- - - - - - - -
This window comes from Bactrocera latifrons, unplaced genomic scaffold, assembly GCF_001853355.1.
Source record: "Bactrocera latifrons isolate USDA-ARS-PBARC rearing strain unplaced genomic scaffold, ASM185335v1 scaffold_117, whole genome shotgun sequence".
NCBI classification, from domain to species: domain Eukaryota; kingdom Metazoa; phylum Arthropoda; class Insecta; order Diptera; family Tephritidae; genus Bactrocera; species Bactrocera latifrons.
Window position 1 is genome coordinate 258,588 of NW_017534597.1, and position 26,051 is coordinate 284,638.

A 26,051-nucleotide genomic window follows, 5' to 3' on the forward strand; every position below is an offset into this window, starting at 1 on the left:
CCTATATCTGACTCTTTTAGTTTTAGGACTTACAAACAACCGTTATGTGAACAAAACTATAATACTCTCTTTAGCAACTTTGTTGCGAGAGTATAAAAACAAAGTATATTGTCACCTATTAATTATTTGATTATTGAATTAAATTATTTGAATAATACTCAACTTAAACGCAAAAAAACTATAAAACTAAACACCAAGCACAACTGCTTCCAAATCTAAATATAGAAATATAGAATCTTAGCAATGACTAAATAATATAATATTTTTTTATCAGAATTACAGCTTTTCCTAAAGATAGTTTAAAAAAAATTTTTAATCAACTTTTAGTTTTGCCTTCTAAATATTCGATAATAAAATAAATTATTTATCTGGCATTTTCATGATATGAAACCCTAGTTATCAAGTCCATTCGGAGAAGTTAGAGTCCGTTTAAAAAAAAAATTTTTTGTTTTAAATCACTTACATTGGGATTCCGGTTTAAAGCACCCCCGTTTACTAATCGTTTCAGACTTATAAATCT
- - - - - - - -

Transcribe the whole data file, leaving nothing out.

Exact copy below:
This window comes from Bactrocera latifrons, unplaced genomic scaffold, assembly GCF_001853355.1.
Source record: "Bactrocera latifrons isolate USDA-ARS-PBARC rearing strain unplaced genomic scaffold, ASM185335v1 scaffold_117, whole genome shotgun sequence".
NCBI classification, from domain to species: domain Eukaryota; kingdom Metazoa; phylum Arthropoda; class Insecta; order Diptera; family Tephritidae; genus Bactrocera; species Bactrocera latifrons.
Window position 1 is genome coordinate 258,588 of NW_017534597.1, and position 26,051 is coordinate 284,638.

A 26,051-nucleotide genomic window follows, 5' to 3' on the forward strand; every position below is an offset into this window, starting at 1 on the left:
CCTATATCTGACTCTTTTAGTTTTAGGACTTACAAACAACCGTTATGTGAACAAAACTATAATACTCTCTTTAGCAACTTTGTTGCGAGAGTATAAAAACAAAGTATATTGTCACCTATTAATTATTTGATTATTGAATTAAATTATTTGAATAATACTCAACTTAAACGCAAAAAAACTATAAAACTAAACACCAAGCACAACTGCTTCCAAATCTAAATATAGAAATATAGAATCTTAGCAATGACTAAATAATATAATATTTTTTTATCAGAATTACAGCTTTTCCTAAAGATAGTTTAAAAAAAATTTTTAATCAACTTTTAGTTTTGCCTTCTAAATATTCGATAATAAAATAAATTATTTATCTGGCATTTTCATGATATGAAACCCTAGTTATCAAGTCCATTCGGAGAAGTTAGAGTCCGTTTAAAAAAAAAATTTTTTGTTTTAAATCACTTACATTGGGATTCCGGTTTAAAGCACCCCCGTTTACTAATCGTTTCAGACTTATAAATCT